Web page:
• Workout while cooking dinner. Chicken can sometimes take 30 to 45 minutes to bake. Throw the chicken in the oven and do some body-weight at home exercises while dinner is cooking.
    • Workout while cleaning the house. Mop your floors, then follow by 20 squats, or vacuum while doing lunges.
    • Be creative, have fun, and most importantly just get moving.

    Stock up on fresh fruits and veggies this summer!

    Fill up on plenty of fresh fruit and veggies this summer, many of which you can find locally or even in your backyard garden! Here’s a list of the best months to eat the freshest food.

    Fruit: Watermelon, strawberries, cantaloupe, cherries, peaches, blueberries, apricots
    Vegetables: Corn, lettuce

    Fruit: Watermelon, strawberries, cantaloupe, blueberries, peaches, apricots, kiwi, raspberries, plums
    Vegetables: Cucumbers, tomatoes, summer squash, green beans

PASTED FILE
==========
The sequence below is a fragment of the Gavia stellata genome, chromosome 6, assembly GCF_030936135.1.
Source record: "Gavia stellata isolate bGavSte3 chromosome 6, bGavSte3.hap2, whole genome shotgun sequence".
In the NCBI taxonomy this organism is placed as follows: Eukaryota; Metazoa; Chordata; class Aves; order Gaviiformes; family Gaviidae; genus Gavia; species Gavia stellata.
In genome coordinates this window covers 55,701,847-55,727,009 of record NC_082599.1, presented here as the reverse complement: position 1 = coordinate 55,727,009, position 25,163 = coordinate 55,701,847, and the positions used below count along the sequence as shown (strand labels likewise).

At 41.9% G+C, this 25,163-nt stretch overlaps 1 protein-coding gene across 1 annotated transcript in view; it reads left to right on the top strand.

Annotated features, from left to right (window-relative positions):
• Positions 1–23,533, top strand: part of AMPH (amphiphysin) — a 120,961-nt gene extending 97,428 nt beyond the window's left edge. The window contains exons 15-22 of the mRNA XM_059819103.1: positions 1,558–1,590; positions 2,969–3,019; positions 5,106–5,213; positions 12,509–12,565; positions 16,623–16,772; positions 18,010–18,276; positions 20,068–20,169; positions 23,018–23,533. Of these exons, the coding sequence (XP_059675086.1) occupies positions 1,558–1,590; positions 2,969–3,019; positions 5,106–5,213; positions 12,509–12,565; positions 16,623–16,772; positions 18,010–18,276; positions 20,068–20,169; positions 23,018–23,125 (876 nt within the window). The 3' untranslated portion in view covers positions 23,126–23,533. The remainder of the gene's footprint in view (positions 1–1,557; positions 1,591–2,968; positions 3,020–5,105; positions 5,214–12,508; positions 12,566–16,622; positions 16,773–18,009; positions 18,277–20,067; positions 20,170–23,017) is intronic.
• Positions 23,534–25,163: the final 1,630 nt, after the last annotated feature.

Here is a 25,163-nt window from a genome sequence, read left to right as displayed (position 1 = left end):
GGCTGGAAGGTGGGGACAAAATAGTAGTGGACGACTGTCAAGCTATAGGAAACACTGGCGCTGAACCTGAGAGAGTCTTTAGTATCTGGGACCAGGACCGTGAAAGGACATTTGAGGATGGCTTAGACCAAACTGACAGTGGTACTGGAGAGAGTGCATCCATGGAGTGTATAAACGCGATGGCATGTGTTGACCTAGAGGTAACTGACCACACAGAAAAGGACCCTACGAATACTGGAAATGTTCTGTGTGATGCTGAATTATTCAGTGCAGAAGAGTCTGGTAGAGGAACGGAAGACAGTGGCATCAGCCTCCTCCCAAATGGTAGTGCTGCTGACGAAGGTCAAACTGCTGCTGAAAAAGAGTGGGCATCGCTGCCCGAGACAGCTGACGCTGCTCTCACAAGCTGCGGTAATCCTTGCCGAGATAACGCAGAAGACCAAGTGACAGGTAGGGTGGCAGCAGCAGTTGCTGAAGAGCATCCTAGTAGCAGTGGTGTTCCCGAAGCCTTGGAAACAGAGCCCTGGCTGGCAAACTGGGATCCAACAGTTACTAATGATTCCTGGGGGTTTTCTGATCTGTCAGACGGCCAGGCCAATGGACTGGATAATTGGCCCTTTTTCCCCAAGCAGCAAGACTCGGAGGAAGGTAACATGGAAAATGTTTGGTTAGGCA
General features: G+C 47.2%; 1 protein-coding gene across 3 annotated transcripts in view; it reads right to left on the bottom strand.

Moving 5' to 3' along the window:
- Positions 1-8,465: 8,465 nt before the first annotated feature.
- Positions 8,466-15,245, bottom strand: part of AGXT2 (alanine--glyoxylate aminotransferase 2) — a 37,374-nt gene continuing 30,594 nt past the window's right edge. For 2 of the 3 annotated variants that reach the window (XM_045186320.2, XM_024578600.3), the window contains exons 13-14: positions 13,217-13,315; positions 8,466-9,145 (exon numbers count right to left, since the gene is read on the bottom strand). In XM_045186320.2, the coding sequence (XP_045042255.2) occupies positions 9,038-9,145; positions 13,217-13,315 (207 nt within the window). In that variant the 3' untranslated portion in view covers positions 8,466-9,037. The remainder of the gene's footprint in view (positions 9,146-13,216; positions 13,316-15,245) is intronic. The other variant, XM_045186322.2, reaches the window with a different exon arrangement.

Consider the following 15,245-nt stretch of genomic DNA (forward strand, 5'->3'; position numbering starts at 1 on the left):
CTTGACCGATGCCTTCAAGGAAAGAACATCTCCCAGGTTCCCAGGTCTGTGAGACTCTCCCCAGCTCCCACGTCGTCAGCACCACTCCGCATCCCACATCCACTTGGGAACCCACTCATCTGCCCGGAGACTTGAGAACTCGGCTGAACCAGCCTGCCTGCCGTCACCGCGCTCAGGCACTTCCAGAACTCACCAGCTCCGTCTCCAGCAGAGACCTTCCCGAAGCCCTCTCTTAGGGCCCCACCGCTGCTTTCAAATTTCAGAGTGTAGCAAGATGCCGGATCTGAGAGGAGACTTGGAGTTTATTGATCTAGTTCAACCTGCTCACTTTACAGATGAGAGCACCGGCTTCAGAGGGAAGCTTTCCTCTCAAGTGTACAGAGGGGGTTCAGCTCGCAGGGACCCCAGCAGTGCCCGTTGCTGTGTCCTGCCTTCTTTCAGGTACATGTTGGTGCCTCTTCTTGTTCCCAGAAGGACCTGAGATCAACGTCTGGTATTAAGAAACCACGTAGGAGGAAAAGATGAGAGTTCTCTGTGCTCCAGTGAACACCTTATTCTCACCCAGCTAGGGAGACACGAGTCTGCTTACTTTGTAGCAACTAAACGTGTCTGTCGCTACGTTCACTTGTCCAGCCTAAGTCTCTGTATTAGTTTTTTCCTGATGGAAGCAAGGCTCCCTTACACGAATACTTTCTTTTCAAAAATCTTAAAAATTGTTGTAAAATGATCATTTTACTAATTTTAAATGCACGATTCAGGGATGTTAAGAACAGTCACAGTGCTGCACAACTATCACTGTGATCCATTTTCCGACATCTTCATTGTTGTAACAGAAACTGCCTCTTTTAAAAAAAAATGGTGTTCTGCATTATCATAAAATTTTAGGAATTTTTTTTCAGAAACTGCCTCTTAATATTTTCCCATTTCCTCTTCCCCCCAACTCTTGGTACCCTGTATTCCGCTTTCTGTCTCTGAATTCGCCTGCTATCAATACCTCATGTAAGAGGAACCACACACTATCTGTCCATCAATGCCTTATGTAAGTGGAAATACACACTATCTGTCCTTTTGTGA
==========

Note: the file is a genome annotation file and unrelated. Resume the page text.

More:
Fruit: Watermelon, strawberries, cantaloupe, blueberries, peaches, apricots, kiwi, raspberries, plums
    Vegetables: Cucumbers, corn, eggplant, tomatoes, summer squash, green beans, lettuce

    Healthy Zucchini Bread


    • 3/4 cup roughly chopped raw walnuts or pecans (optional)
    • 1/3 cup melted coconut oil or extra-virgin olive oil*
    • 1/2 cup honey or maple syrup
    • 2 eggs
    • 1/2 cup milk of choice or water
    • 1 teaspoon baking soda
    • 1 teaspoon ground cinnamon + more to swirl on top
    • 2 teaspoons vanilla extract
    • 1/2 teaspoon fine-grain sea salt
    • 1/4 teaspoon ground nutmeg
    • 1 1/2 cups grated zucchini (you'll need 1 small zucchini, about 7 ounces—if your grated zucchini is very wet, squeeze out the excess moisture over the sink before stirring it into the batter)
    • 1 3/4 cups white whole wheat flour or regular whole wheat flour


    1. Preheat oven to 325°F. Line a small, rimmed baking sheet with parchment paper for easy cleanup, and grease a 9” x 5” loaf pan to prevent the bread from sticking.